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 (kən-gro͞o′ĭ-tē, kŏn-)
n. pl. con·gru·i·ties
1. The quality or fact of being congruous.
2. The quality or fact of being congruent.
3. A point of agreement.
American Heritage® Dictionary of the English Language, Fifth Edition. Copyright © 2016 by Houghton Mifflin Harcourt Publishing Company. Published by Houghton Mifflin Harcourt Publishing Company. All rights reserved.


(kənˈgru ɪ ti, kɒn-, kəŋ-, kɒŋ-)

n., pl. -ties.
1. the state or quality of being congruous; harmony.
2. the state or quality of being geometrically congruent.
3. a point of agreement.
[1350–1400; Middle English < Middle French < Late Latin]
Random House Kernerman Webster's College Dictionary, © 2010 K Dictionaries Ltd. Copyright 2005, 1997, 1991 by Random House, Inc. All rights reserved.
ThesaurusAntonymsRelated WordsSynonymsLegend:
Noun1.congruity - the quality of agreeing; being suitable and appropriate
harmony, harmoniousness - compatibility in opinion and action
incongruity, incongruousness - the quality of disagreeing; being unsuitable and inappropriate
Based on WordNet 3.0, Farlex clipart collection. © 2003-2012 Princeton University, Farlex Inc.


2. Logical agreement among parts:
The American Heritage® Roget's Thesaurus. Copyright © 2013, 2014 by Houghton Mifflin Harcourt Publishing Company. Published by Houghton Mifflin Harcourt Publishing Company. All rights reserved.
مُلائَمَه، انْسِجام، مُطابَقَه


[kɒŋˈgruːɪtɪ] Ncongruencia f (with con)
Collins Spanish Dictionary - Complete and Unabridged 8th Edition 2005 © William Collins Sons & Co. Ltd. 1971, 1988 © HarperCollins Publishers 1992, 1993, 1996, 1997, 2000, 2003, 2005


nÜbereinstimmung f, → Kongruenz f (geh)
Collins German Dictionary – Complete and Unabridged 7th Edition 2005. © William Collins Sons & Co. Ltd. 1980 © HarperCollins Publishers 1991, 1997, 1999, 2004, 2005, 2007


(ˈkoŋgruənt) adjective
of two or more geometrical figures, touching at all points when one is fitted on top of the other. congruent triangles.
conˈgruity (-ˈgruː-) noun
Kernerman English Multilingual Dictionary © 2006-2013 K Dictionaries Ltd.
References in classic literature ?
One of us compared the harmony existing between a Haydn symphony and pistache ice cream to the exquisite congruity between Milly and Cypher's.
The reader may be disposed to wonder how I could prevail on myself to give so free a representation of my own species, among a race of mortals who are already too apt to conceive the vilest opinion of humankind, from that entire congruity between me and their YAHOOS.
Still, there was much of in congruity, even immediately about the mansion-house.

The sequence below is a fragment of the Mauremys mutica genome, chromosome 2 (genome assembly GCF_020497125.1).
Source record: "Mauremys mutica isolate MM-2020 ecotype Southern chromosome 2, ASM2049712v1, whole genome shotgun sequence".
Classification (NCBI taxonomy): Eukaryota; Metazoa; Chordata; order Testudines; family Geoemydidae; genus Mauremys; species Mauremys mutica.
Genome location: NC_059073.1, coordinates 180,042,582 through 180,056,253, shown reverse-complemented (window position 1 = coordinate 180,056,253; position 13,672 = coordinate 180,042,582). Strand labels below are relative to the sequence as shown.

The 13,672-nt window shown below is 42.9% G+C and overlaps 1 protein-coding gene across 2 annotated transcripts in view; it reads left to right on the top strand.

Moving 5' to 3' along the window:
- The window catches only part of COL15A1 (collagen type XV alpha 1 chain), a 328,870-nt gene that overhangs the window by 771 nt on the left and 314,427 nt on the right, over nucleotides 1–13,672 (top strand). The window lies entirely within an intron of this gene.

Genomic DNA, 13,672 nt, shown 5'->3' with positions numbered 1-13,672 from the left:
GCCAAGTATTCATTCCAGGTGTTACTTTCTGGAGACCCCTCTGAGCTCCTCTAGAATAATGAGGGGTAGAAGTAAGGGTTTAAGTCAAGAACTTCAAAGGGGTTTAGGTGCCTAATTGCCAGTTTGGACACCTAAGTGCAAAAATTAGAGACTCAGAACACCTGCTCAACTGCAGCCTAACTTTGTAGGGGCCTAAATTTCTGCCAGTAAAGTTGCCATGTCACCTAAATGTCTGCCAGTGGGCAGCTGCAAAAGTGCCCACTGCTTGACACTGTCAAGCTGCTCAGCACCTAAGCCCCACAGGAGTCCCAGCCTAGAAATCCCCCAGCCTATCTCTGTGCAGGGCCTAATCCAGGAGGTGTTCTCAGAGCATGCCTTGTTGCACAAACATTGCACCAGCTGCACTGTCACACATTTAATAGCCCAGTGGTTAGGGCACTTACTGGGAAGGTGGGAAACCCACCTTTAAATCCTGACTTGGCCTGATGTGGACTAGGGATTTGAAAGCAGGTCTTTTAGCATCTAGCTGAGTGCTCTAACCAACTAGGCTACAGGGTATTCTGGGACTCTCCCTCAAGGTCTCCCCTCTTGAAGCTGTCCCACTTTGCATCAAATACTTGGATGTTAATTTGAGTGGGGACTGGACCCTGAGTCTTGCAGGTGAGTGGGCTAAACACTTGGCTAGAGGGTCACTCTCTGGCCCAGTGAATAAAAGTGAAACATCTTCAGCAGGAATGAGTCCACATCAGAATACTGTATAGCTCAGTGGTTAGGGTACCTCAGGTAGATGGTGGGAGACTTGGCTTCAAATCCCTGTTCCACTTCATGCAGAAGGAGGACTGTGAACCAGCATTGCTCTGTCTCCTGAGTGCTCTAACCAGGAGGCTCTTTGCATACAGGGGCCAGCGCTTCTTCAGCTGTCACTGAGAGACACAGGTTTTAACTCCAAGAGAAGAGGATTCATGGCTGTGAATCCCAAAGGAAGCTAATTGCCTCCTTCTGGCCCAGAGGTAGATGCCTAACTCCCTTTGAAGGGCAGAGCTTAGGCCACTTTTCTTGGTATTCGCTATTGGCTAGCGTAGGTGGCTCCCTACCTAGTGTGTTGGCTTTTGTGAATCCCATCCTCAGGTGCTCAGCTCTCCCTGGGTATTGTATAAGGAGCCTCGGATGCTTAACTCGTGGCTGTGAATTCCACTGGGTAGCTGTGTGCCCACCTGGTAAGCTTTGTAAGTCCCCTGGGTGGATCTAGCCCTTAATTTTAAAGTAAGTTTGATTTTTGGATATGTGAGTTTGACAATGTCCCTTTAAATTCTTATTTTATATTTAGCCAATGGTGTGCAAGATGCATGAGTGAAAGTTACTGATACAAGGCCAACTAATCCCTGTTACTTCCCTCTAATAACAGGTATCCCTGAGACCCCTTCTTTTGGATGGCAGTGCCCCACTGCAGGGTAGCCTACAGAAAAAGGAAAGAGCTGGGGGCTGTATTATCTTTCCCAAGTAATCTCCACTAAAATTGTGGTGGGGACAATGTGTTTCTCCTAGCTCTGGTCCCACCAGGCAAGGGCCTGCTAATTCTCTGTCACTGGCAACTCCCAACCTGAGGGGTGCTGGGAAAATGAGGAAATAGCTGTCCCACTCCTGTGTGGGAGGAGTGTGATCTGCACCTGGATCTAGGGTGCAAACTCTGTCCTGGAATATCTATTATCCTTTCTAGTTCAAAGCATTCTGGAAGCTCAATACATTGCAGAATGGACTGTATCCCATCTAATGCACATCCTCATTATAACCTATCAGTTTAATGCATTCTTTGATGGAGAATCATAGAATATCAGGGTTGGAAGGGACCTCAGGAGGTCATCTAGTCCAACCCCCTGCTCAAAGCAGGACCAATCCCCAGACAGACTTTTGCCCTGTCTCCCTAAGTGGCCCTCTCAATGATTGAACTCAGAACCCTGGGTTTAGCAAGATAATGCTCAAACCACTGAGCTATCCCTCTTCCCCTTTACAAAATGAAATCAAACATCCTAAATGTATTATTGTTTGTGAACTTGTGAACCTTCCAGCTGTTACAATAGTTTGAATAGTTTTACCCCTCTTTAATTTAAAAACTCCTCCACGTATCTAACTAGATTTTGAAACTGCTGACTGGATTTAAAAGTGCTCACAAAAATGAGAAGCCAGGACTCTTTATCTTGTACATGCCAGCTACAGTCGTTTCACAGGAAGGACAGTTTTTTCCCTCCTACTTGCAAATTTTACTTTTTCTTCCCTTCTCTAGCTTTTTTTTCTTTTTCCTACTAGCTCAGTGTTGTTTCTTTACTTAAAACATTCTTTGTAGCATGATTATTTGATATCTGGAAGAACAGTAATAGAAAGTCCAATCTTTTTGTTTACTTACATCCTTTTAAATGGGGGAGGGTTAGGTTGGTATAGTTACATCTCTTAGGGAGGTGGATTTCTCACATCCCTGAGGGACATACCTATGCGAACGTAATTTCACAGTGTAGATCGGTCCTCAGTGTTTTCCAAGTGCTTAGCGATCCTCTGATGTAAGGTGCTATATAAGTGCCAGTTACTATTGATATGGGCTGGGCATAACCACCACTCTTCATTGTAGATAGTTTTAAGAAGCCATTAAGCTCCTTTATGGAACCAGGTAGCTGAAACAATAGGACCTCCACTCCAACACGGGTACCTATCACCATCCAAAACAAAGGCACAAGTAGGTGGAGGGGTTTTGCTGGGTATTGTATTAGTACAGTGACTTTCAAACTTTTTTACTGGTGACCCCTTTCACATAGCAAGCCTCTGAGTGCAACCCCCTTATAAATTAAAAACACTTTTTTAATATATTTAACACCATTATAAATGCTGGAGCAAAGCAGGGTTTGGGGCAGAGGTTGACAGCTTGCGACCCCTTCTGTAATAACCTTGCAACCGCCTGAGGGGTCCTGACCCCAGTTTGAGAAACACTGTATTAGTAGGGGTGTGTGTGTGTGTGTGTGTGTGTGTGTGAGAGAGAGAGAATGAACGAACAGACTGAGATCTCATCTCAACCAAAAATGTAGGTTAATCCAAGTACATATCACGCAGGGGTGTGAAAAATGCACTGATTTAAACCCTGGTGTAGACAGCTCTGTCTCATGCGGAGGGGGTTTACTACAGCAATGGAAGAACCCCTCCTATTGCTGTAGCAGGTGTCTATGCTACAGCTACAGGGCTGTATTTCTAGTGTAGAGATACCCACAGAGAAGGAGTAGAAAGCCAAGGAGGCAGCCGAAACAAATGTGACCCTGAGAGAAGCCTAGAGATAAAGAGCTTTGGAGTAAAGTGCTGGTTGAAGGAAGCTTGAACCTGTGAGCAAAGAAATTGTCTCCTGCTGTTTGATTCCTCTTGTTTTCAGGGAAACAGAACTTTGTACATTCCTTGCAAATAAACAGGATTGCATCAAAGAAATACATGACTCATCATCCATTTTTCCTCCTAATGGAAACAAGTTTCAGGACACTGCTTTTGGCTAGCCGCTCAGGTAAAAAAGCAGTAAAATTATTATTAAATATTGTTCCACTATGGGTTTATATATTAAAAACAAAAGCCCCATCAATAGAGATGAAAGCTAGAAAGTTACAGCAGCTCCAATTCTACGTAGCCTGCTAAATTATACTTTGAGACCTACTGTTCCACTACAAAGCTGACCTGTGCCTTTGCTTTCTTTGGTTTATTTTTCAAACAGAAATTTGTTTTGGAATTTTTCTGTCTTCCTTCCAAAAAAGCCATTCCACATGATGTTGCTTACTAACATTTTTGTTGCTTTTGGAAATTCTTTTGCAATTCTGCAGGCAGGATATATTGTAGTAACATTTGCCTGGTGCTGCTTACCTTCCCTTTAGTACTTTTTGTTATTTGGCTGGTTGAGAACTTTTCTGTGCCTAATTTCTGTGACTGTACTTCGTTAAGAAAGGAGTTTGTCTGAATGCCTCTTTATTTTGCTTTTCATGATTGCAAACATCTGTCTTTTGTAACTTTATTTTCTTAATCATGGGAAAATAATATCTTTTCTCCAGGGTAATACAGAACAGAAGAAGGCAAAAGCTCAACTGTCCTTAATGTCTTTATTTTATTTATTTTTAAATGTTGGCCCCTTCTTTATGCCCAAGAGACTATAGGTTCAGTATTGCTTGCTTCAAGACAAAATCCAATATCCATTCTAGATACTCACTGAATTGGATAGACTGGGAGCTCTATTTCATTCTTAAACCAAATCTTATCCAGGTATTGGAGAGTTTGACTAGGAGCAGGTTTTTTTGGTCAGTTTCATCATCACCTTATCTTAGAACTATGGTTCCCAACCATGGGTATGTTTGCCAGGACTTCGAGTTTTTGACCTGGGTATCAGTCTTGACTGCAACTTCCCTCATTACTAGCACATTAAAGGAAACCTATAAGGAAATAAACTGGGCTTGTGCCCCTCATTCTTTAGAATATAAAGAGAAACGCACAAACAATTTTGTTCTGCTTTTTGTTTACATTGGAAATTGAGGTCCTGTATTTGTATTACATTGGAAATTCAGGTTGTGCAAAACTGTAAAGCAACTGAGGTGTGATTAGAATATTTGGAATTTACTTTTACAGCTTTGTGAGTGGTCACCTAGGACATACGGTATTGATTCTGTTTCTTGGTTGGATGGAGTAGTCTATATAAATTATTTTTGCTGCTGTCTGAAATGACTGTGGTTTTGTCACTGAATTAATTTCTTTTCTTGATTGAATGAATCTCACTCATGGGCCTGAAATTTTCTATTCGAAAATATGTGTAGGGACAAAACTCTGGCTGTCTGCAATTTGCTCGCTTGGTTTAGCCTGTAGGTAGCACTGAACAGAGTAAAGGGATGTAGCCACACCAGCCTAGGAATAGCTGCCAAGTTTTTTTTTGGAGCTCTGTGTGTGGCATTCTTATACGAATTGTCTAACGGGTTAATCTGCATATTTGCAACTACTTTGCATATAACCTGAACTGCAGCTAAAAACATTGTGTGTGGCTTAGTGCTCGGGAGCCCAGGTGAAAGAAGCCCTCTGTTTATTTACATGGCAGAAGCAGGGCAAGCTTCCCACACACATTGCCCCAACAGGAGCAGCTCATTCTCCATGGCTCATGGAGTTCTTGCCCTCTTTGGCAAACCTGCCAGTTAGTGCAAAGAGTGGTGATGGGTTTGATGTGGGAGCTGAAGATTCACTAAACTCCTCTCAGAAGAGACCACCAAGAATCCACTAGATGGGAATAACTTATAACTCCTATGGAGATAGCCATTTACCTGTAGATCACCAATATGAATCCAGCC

The fact that I was the son of a slave relegated me to a position of minor importance in the consideration of O-Tar, yet I am still the son of a jeddak and might sit upon the throne of Manator with as perfect congruity as O-Tar himself.
At Miss Bella's time of life it was not to be expected that she should examine herself very closely on the congruity or stability of her position in Mr Boffin's house.
The effect is not disparity but congruity: despite differences in scale between an elephant and a butterfly, or of source between the Psalms and Erasmus's Adagia, what is displayed is always the inventiveness of art.
In this changing geopolitics, Russia has sought to make an underlying congruity with China, such that they both are now complementing each other's interests in matters of concern such as Putin's statement in G-20 summit in China in 2016, saying that outside interference in the South China Sea dispute will only do harm.
She was joined on and off by Dirk Powell on stringed things, her child Gabe on percussion and congruity vocalist Grace Stumberg to salute different friends.
Just as no military operation ever perfectly reflects the operational plan behind it, there never is perfect congruity between a theoretical grand strategy and the practice of strategy.
And while it is true that one can change one's dispositions by altering one's way of life, the point of the gospel is the importance of congruity and integrity between the inner and outer dimensions of a person; the absence of such integrity means hypocrisy.
We have a hard enough time defining "young adult" among ourselves and operationally without adding "tween" to the mix, let alone trying for any operational congruity with local school age-grade definitions.